Slowly but surely, Portland is building a comics empire. Not only is it home to numerous big names in comic publishing like Dark Horse and Oni Press, but it also boasts an impressive stable of both rising and established stars in the industry. Here’s a list of local comic artists and writers that we think you should keep an eye on as they proceed on their respective onomatopoeia-filled paths to fame.
Sam Alden’s Haunter is a special kind of gem. Presented in eye-catching watercolor and without a hint of dialogue, Haunter tells the story of a hunter that awakens something terrifying when she enters a watery, ancient temple. Moments of pristine beauty are paralleled by moments of absolute savagery, all without the guiding hand of language. Alden seems to have come out of nowhere, but since 2013 he has been making a name for himself in the Portland comics scene.
Erika Moen is perhaps best known for her comic Oh Joy, Sex Toy, a weekly educational sex-positive series that explore all things relating to sexuality and the sex industry. Oh Joy, Sex Toy focuses on reviews of sex toys, conventions and birth control, among other things. Moen’s art has been published by Dark Horse, Image Comics and Penny Arcade, among others. Moen got her start with her autobiographical series DAR!, which recounts her journey of self-identity.
Ibrahim Moustafa is one half of the duo responsible for High Crimes, a thriller that weaves the tale of some unsavory individuals tasked with retrieving bodies from Mount Everest. Moustafa worked with writer Christopher Sebela to create High Crimes from scratch, and their dedication shows. High Crimes was nominated for two Eisners in the categories of Best New Series and Best Digital/Web Comic. Moustafa’s art is crisp and clean, bringing to bear the stark whiteness and impenetrable dark of the highly mythologized mountain. High Crimes began as a digital comic, but a 12-issue series will be collected and released in hardcover format by Dark Horse in 2015.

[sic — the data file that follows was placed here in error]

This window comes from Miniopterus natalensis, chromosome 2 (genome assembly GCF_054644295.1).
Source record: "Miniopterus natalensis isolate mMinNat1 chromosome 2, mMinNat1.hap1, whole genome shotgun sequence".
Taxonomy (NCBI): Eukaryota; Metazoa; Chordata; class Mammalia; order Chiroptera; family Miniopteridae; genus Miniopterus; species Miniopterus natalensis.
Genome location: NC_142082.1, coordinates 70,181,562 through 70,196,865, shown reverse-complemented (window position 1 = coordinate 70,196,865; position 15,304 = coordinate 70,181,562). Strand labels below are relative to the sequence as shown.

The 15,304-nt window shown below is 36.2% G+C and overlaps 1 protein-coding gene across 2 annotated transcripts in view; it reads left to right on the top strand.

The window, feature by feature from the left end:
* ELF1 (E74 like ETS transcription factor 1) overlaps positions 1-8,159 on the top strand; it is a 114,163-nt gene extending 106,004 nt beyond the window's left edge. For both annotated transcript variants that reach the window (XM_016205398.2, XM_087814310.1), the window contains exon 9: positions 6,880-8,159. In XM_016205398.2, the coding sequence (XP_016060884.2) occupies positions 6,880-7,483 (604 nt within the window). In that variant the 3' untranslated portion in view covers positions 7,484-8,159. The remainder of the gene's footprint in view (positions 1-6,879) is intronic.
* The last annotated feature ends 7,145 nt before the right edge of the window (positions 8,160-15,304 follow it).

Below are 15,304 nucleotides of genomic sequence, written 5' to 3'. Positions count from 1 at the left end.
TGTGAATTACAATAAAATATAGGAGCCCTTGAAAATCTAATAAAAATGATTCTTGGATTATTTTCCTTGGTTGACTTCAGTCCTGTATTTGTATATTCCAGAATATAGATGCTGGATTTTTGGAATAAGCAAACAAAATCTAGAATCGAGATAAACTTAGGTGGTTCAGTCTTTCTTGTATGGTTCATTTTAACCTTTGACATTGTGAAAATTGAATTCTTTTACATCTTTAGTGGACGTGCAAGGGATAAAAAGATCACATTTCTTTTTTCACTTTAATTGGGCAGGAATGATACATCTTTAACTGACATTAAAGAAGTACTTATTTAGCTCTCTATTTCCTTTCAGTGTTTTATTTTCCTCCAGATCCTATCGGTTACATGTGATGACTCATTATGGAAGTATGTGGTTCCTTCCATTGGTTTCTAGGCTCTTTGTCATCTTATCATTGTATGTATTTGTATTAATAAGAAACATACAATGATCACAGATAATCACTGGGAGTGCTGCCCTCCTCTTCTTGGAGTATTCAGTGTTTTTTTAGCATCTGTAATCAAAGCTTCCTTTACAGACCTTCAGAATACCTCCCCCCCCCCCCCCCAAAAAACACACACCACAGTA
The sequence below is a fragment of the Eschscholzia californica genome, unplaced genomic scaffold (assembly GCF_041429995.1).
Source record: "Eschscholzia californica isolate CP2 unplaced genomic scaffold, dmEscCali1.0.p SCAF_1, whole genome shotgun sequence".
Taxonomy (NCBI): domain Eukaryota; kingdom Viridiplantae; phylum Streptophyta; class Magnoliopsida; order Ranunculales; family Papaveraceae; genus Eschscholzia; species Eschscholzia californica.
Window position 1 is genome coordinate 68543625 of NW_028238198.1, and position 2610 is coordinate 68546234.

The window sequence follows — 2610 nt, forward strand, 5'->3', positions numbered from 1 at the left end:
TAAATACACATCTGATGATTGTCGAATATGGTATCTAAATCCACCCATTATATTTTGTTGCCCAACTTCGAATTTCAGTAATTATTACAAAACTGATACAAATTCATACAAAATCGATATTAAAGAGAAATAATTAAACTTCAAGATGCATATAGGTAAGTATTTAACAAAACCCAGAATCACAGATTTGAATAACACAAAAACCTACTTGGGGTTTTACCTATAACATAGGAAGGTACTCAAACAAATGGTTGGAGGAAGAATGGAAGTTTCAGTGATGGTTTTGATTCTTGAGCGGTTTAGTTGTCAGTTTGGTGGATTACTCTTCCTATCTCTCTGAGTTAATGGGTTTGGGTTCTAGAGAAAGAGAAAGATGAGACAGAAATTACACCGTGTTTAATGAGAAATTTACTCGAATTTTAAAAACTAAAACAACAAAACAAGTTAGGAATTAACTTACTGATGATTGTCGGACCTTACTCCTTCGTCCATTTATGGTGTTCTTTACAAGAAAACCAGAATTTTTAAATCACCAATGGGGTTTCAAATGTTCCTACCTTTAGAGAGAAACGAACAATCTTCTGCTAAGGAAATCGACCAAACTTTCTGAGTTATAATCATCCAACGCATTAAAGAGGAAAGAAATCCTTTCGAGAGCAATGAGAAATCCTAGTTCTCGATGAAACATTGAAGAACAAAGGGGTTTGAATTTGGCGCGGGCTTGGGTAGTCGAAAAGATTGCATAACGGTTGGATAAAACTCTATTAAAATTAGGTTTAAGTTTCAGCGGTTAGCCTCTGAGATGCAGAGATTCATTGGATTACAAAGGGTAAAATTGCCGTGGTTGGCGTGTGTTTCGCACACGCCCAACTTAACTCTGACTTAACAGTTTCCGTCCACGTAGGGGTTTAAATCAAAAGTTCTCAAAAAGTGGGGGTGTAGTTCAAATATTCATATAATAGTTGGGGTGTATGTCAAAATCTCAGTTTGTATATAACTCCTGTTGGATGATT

Benjamin Dewey’s Tragedy series might be the best source of advice you’ll find anywhere. A collection of existential, educational comics, the Tragedy series teaches the difference in reception between cat ladies and lady-cats, as well as the technology required to woo a mermaid. A member of Periscope Studio, Dewey is a freelancer who frequently works with the likes of Marvel, Dark Horse and IDW Publishing. Both a writer and illustrator, Benjamin Dewey is a name you should be watching out for.
For many, Steve Lieber will need no introduction. Lieber has been working in comics since 1993, when he started his work on Hawkman. You may also know Lieber for his work on Whiteout and its Eisner award-winning sequel Whiteout: Melt. Lieber is a big name in the comics industry, but he still finds time to attend conventions and will occasionally review convention-going artists’ portfolios at pre-designated booths and times, with emphasis on pre-designated. Do not try to get Steve Lieber to look at your portfolio while he’s buying a convention hotdog.